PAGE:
Microbial mix could help improve coccidiosis management in broilers

Using a dietary supplement containing a blend of Bacillus bacterial strains appears to positively affect the intestinal health and immunity of broiler chicks after a coccidia challenge, according to a Frontiers in Microbiology report.1

Scientists at Phibro Animal Health tested Microlife® Prime, a direct-fed mix of four Bacillus strains, in a challenge study using a mix of Eimeria parasites, which cause the costly poultry disease coccidiosis.

Study details

Previous work looking at direct-fed microbials and coccidiosis had generally looked at only the peak infective phase of Eimeria challenges, explained Kevin Bolek, PhD, microbial innovation director for Phibro.

The study design aimed to shed new light on the impact of the intervention during both peak (0 to 6 days post-infection) and recovery (6 to 13 days post-infection) phases.

The researchers randomly and equally divided 120 Ross 708 broiler chicks on corn-soy diets into three randomized treatment groups:

  • Unchallenged
  • Challenged without any feed interventions
  • Challenged and fed the microbial supplement.

The challenged birds were fed their respective diets for 7 days before the challenge. The challenge was an oral gavage of a live coccidia vaccine when the birds were 11 days old, administered at three times the recommended amount to ensure a sufficient challenge.

At 6 days post-infection, the scientists randomly euthanized two birds per cage to assess coccidia-induced lesions and sampled droppings for oocyst counts. The team also recorded birds’ weights and feed intake at days 0, 6 and 13 days post-infection.

To measure gastrointestinal permeability, they administered fluorescein isothiocyanate dextran (FITC-d) to the birds at 0, 6, 9 and 13 days post-infection, collecting plasma and mid-jejunum tissues 2 hours later. FITC-d is a fluorescent probe that can be used to evaluate intestinal leakage.

Multiple positive impacts

During the peak phase, compared to unchallenged birds and challenged birds fed the Microlife Prime supplement, challenged birds with no feed supplement had significantly reduced bodyweight gain and an increased feed-conversion ratio (FCR). Weight gain and FCR were similar between challenged birds fed the supplement and unchallenged birds.

The significantly higher weight gain observed in the challenged birds fed the supplement compared to those not fed the supplement showed that Microlife Prime alleviated the typical negative effect on bodyweight of parasitic infection seen in poultry, whereby nutrient resources are shifted from growth to immune response, Bolek explained.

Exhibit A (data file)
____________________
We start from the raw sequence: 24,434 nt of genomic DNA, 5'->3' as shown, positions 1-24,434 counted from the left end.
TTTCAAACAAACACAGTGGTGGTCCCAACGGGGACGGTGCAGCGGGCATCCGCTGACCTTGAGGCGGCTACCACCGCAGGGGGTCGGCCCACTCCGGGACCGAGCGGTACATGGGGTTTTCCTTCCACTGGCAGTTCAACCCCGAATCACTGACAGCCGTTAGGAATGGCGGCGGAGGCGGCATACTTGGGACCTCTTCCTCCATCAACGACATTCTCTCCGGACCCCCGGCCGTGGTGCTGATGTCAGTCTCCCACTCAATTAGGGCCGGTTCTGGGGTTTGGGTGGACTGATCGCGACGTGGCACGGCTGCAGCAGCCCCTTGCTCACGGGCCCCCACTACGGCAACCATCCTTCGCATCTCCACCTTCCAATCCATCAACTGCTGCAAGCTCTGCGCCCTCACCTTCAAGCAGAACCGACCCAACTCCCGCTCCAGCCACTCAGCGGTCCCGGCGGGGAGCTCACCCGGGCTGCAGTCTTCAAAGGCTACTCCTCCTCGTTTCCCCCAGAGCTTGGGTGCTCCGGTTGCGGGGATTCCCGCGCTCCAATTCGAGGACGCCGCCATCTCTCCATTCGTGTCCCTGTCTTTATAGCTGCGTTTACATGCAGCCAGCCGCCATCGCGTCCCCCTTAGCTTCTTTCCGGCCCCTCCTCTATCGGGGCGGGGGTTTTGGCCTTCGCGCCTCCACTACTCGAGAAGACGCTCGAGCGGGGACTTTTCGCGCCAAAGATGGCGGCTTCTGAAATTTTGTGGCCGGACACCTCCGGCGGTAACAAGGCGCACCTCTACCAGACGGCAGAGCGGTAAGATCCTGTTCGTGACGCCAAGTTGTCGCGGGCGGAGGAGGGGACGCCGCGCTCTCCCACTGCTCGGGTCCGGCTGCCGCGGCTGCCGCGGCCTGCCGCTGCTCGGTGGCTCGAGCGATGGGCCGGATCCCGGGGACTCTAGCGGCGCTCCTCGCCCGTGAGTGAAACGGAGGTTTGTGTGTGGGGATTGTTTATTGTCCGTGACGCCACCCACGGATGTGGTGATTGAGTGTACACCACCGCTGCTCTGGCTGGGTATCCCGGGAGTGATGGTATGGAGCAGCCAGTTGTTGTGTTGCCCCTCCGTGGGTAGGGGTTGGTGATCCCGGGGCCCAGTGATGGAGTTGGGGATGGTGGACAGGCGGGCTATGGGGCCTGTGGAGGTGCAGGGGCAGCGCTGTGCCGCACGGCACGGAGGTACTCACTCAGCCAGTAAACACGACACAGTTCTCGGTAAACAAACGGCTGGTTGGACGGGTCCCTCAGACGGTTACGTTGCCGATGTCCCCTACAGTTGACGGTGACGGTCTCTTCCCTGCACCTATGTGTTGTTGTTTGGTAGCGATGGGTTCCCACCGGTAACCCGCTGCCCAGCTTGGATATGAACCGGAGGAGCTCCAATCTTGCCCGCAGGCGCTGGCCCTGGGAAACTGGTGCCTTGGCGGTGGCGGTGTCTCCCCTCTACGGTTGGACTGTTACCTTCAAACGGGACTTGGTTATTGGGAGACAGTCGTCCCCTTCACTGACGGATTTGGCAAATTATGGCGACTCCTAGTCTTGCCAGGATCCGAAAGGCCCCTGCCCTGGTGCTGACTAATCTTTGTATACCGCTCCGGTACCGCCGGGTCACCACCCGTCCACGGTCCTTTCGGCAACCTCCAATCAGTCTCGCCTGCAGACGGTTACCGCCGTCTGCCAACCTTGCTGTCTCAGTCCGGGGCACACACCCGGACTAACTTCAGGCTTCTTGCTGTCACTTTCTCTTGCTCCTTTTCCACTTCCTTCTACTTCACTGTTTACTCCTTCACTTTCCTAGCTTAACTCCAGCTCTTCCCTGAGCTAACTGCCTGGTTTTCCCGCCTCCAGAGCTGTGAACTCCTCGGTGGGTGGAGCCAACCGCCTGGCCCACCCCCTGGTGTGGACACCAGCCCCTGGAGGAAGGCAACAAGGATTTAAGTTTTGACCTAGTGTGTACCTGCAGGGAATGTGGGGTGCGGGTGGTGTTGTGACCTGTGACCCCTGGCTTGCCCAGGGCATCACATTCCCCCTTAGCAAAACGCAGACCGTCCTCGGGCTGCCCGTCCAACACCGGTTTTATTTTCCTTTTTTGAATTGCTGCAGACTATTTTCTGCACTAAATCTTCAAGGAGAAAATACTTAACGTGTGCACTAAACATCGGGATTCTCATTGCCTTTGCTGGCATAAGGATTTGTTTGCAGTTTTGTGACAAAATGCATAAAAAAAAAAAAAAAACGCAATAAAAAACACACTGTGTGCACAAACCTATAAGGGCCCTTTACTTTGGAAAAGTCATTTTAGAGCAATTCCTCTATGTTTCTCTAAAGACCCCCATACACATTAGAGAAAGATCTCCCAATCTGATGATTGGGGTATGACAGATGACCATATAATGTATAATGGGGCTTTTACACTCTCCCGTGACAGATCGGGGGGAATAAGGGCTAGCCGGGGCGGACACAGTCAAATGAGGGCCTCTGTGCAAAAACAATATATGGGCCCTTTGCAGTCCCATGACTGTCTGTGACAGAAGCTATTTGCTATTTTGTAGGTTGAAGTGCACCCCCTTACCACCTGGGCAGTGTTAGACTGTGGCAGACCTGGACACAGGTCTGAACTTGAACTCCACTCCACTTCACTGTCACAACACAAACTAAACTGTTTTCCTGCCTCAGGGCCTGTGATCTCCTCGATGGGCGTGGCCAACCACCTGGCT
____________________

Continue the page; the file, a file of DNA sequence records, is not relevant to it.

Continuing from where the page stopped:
Lesion scores and oocyst shedding were significantly lower for the birds fed the supplement than the challenged group fed the corn-soy diet.

Regarding intestinal permeability metrics, challenged birds fed the supplement demonstrated reduced plasma FITC-d, a marker of gut integrity, with the most severe gut permeability occurring 6 days post-challenge for all the treatment groups. Levels of pro-inflammatory cytokines (IL-10 and IFN-g mRNA) in the jejunum were also lower in these birds than those not fed the supplement post-coccidia challenge.

“Coccidiosis causes millions of dollars of economic losses every year, and there is increasing demand for alternative options to improve performance and disease resistance, especially in systems using no or reduced antibiotics. There has been a great focus on direct-fed microbials, as many studies have linked them to improved gut health,” Bolek said.

“This work showed that including the supplement restored gut permeability and provided added protection during coccidia infection without affecting gut function. We were pleased to see reductions in gut damage and parasite fecundity. Overall, Microlife Prime appears to be a promising alternative to antibiotics in managing coccidiosis,” Bolek concluded.

For the full study report, click here.


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1 Osho S, Bolek K, Saddoris-Clemons K, Humphrey B, Garcia M. Impact of a direct-fed microbial supplementation on intestinal permeability and immune response in broiler chickens during a coccidia challenge. Front Microbiol. 2023 Oct 31;14:1283393.

Posted on: May 29, 2024

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Using a dietary supplement containing a blend of Bacillus bacterial strains appears to positively affect the intestinal health and immunity of broiler chicks after a coccidia challenge, according to a Frontiers in Microbiology report.


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